New Therapies and the Role of Specialty Pharmacy Providers
Specialty pharmacies function as a valuable intermediary between stakeholders for the distribution of drug information, provision of exceptional care for complex patients, and engagement in postmarketing surveillance.
Specialty pharmacies service patients who require high-cost or “high-touch” medications for treating rare, chronic, or complex disease states such as cancer, multiple sclerosis, hepatitis C, rheumatoid arthritis, and rare genetic disorders. Products dispensed by specialty pharmacies include oral, injectable, and intravenous (IV) medications, ranging from those approved by the FDA up to 7 decades ago to newly approved therapies from the drug development pipeline. In disease states that carry a poor prognosis or lack suitable treatment options, such as certain types or stages of cancer, a newly approved product may bring newfound hope to a patient who previously faced mortality. No other field has generated as much excitement as cancer care in this regard.
In 2012, congressional lawmakers approved the Food and Drug Administration Safety and Innovation Act (FDASIA), which allows the FDA to use surrogate clinical end points to grant accelerated or expedited approval of products that treat serious medical conditions and fill an unmet need. Regarding oncology clinical trials, these end points must be significantly superior to currently available treatments and usually include overall response rate data rather than overall survival data. Due to a streamlined approval process, the FDA has greenlit 56 novel oncology products since January 1, 2013, 52% of which are orally available anticancer agents.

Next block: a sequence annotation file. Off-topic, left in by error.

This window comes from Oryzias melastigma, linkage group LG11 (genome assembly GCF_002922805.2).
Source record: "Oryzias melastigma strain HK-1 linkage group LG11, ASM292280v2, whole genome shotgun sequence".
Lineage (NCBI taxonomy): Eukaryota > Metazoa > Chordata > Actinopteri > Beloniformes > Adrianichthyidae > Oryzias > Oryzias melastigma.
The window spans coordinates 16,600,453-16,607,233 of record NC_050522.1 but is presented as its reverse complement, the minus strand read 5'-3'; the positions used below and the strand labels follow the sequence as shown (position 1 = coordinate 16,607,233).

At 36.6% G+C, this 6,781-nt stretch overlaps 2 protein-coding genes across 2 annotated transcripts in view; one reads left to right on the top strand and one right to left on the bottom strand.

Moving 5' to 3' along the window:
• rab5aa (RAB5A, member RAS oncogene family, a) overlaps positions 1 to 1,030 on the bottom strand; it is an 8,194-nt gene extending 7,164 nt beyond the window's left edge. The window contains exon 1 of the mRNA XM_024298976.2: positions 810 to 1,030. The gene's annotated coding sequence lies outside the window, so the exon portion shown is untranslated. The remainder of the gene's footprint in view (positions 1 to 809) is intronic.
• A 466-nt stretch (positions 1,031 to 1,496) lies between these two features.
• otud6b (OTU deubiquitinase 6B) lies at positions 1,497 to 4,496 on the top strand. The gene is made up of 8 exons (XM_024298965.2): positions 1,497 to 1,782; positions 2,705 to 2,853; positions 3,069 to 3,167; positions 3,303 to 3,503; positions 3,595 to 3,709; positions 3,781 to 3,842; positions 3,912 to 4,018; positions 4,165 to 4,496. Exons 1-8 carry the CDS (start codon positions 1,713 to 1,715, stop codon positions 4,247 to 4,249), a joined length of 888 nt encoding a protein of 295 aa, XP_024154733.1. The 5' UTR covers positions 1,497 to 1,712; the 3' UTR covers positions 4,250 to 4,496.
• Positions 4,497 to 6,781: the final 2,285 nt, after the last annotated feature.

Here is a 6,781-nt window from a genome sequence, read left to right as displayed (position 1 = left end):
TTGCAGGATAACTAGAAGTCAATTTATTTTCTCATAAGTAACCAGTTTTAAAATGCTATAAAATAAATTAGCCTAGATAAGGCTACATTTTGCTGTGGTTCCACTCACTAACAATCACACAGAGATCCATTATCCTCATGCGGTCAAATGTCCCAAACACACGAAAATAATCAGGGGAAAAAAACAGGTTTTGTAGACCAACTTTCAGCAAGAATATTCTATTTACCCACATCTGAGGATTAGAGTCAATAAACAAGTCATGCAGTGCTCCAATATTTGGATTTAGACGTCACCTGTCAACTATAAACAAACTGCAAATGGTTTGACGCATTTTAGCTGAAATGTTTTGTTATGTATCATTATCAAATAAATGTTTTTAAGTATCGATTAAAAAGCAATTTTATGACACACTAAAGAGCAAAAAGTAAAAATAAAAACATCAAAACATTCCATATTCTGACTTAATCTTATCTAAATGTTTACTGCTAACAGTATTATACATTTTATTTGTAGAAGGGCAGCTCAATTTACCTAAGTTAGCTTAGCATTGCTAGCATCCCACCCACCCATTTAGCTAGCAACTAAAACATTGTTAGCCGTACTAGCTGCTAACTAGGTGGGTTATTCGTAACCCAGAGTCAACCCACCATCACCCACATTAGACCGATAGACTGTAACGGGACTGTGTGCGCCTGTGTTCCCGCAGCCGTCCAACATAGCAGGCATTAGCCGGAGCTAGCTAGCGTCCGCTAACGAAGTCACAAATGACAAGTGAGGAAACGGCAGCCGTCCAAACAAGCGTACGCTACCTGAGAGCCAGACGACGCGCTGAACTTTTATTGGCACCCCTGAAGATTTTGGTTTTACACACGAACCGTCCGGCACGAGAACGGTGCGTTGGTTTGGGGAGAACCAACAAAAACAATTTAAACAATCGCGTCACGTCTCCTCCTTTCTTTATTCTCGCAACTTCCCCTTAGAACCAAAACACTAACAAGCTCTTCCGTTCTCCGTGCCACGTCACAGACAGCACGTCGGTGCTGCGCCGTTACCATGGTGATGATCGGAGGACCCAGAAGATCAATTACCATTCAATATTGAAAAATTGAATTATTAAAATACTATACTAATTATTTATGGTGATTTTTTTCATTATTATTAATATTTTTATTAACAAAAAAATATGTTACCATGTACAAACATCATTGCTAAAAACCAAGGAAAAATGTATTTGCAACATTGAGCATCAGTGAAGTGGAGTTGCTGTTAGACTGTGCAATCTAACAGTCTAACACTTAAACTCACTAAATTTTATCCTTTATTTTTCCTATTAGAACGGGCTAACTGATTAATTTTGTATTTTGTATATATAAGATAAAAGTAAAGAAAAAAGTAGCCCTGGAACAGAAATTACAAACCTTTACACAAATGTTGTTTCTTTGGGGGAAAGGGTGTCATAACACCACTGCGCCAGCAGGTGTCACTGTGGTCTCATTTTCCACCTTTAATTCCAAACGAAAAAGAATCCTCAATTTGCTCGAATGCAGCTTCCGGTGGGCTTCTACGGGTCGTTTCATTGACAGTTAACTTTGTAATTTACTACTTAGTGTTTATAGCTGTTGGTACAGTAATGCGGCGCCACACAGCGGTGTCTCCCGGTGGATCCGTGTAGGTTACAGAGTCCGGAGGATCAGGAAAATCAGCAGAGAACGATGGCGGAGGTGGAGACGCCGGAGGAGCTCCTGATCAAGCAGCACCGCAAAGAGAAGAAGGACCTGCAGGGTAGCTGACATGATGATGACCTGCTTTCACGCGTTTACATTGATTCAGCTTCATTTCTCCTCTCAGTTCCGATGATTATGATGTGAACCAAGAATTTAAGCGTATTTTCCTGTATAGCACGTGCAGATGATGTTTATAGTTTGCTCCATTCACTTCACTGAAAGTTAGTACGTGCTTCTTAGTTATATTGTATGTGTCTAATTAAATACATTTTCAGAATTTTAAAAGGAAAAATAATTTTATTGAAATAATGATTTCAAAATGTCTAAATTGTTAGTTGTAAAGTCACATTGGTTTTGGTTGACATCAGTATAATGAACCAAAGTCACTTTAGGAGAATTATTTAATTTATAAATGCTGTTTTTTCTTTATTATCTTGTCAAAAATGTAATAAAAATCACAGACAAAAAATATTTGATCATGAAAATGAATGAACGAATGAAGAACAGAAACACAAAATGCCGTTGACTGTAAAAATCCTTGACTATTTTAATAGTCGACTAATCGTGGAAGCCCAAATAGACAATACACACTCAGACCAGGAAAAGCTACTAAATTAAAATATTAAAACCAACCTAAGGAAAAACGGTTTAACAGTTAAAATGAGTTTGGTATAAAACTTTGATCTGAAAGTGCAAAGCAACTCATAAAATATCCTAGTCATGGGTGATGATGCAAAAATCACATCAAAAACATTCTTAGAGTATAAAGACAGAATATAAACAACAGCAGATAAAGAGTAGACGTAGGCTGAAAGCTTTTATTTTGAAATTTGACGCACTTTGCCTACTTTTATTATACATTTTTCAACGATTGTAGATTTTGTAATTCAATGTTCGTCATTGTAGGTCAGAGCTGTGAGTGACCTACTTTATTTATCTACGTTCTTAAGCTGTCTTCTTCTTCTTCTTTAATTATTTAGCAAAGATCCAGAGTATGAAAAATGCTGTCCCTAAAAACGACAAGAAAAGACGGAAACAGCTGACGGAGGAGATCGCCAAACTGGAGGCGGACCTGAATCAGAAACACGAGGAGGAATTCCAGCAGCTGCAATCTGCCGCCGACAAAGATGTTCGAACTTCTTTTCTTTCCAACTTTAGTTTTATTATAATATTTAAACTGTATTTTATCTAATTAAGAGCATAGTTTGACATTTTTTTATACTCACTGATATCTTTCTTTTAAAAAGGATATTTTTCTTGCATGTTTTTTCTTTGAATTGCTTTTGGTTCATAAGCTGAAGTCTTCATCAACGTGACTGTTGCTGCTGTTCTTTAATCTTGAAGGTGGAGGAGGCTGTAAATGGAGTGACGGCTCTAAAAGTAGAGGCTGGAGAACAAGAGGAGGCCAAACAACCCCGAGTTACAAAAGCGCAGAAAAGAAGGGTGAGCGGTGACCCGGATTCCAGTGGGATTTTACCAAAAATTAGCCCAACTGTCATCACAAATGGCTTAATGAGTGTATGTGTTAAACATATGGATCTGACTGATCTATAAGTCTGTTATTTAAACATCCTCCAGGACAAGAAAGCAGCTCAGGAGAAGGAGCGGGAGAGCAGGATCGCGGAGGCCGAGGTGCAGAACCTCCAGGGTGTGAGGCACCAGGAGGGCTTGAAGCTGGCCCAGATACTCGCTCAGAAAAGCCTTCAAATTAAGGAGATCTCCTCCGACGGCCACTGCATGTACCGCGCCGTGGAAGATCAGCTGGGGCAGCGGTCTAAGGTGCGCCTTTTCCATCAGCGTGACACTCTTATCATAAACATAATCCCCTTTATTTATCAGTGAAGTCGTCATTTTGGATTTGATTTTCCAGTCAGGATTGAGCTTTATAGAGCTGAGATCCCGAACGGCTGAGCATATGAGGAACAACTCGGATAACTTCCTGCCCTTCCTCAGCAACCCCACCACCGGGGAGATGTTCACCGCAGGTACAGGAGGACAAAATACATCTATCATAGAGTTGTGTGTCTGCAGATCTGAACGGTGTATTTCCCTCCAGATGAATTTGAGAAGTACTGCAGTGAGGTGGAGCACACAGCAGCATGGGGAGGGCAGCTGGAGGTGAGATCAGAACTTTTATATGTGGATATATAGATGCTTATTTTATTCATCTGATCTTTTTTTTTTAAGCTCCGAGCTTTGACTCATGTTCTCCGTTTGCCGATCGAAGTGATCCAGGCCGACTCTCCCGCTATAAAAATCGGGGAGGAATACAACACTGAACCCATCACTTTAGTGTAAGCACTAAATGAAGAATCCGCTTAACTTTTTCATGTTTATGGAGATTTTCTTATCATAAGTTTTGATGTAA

Oncology limited distribution drug (LDD) networks range in size from a single specialty pharmacy provider to more than 20. In certain circumstances, a sole entity is responsible for 100% of a product’s prescription dispensing. If a manufacturer decides to provide access to their product via an LDD network, the member specialty pharmacies become de facto experts on the drug. In a newly FDA-approved LDD product launch, specialty pharmacies have a responsibility to provide their employees, prescribing customers—physicians, nurse practitioners, and physician assistants—and patients with complete drug information. Additionally, member specialty pharmacies are obligated to provide certain data metrics to product manufacturers to help them ascertain the real-world applications of their newly approved product, as well as assess how postmarketing clinical data compare with clinical trial data.